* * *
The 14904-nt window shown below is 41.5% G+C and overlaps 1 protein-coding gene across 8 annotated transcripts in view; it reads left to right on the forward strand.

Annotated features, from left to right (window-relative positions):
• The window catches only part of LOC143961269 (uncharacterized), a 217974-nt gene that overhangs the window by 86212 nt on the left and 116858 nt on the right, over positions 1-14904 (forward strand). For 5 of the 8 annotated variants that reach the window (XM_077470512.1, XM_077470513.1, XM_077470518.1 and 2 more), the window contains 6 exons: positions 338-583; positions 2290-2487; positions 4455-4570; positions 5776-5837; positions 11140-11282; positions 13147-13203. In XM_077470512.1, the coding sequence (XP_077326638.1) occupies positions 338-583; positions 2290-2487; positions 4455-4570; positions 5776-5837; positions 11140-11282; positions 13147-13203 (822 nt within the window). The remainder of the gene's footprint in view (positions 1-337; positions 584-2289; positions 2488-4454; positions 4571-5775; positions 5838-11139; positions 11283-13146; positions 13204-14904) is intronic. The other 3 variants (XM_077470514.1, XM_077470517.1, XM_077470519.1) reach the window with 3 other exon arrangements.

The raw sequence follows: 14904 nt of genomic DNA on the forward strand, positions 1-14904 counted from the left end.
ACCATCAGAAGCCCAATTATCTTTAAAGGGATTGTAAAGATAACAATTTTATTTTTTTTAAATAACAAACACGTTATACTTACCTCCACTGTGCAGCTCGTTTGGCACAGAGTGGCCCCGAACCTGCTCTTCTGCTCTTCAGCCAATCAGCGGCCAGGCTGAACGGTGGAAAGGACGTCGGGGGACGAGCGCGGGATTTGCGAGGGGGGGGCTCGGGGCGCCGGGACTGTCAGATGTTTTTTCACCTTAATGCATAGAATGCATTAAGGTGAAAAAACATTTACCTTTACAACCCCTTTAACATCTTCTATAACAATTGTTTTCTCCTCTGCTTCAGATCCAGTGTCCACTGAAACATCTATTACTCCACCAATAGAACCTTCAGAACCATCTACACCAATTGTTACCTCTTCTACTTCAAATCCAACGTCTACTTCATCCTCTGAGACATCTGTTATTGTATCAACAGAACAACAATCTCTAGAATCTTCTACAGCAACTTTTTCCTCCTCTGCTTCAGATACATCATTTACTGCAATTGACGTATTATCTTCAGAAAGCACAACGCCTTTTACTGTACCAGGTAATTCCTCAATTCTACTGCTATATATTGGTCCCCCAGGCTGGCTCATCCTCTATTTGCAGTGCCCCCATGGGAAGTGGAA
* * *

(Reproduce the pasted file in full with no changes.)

The 14904-nt window shown below is 41.5% G+C and overlaps 1 protein-coding gene across 8 annotated transcripts in view; it reads left to right on the forward strand.

Annotated features, from left to right (window-relative positions):
• The window catches only part of LOC143961269 (uncharacterized), a 217974-nt gene that overhangs the window by 86212 nt on the left and 116858 nt on the right, over positions 1-14904 (forward strand). For 5 of the 8 annotated variants that reach the window (XM_077470512.1, XM_077470513.1, XM_077470518.1 and 2 more), the window contains 6 exons: positions 338-583; positions 2290-2487; positions 4455-4570; positions 5776-5837; positions 11140-11282; positions 13147-13203. In XM_077470512.1, the coding sequence (XP_077326638.1) occupies positions 338-583; positions 2290-2487; positions 4455-4570; positions 5776-5837; positions 11140-11282; positions 13147-13203 (822 nt within the window). The remainder of the gene's footprint in view (positions 1-337; positions 584-2289; positions 2488-4454; positions 4571-5775; positions 5838-11139; positions 11283-13146; positions 13204-14904) is intronic. The other 3 variants (XM_077470514.1, XM_077470517.1, XM_077470519.1) reach the window with 3 other exon arrangements.

The raw sequence follows: 14904 nt of genomic DNA on the forward strand, positions 1-14904 counted from the left end.
ACCATCAGAAGCCCAATTATCTTTAAAGGGATTGTAAAGATAACAATTTTATTTTTTTTAAATAACAAACACGTTATACTTACCTCCACTGTGCAGCTCGTTTGGCACAGAGTGGCCCCGAACCTGCTCTTCTGCTCTTCAGCCAATCAGCGGCCAGGCTGAACGGTGGAAAGGACGTCGGGGGACGAGCGCGGGATTTGCGAGGGGGGGGCTCGGGGCGCCGGGACTGTCAGATGTTTTTTCACCTTAATGCATAGAATGCATTAAGGTGAAAAAACATTTACCTTTACAACCCCTTTAACATCTTCTATAACAATTGTTTTCTCCTCTGCTTCAGATCCAGTGTCCACTGAAACATCTATTACTCCACCAATAGAACCTTCAGAACCATCTACACCAATTGTTACCTCTTCTACTTCAAATCCAACGTCTACTTCATCCTCTGAGACATCTGTTATTGTATCAACAGAACAACAATCTCTAGAATCTTCTACAGCAACTTTTTCCTCCTCTGCTTCAGATACATCATTTACTGCAATTGACGTATTATCTTCAGAAAGCACAACGCCTTTTACTGTACCAGGTAATTCCTCAATTCTACTGCTATATATTGGTCCCCCAGGCTGGCTCATCCTCTATTTGCAGTGCCCCCATGGGAAGTGGAA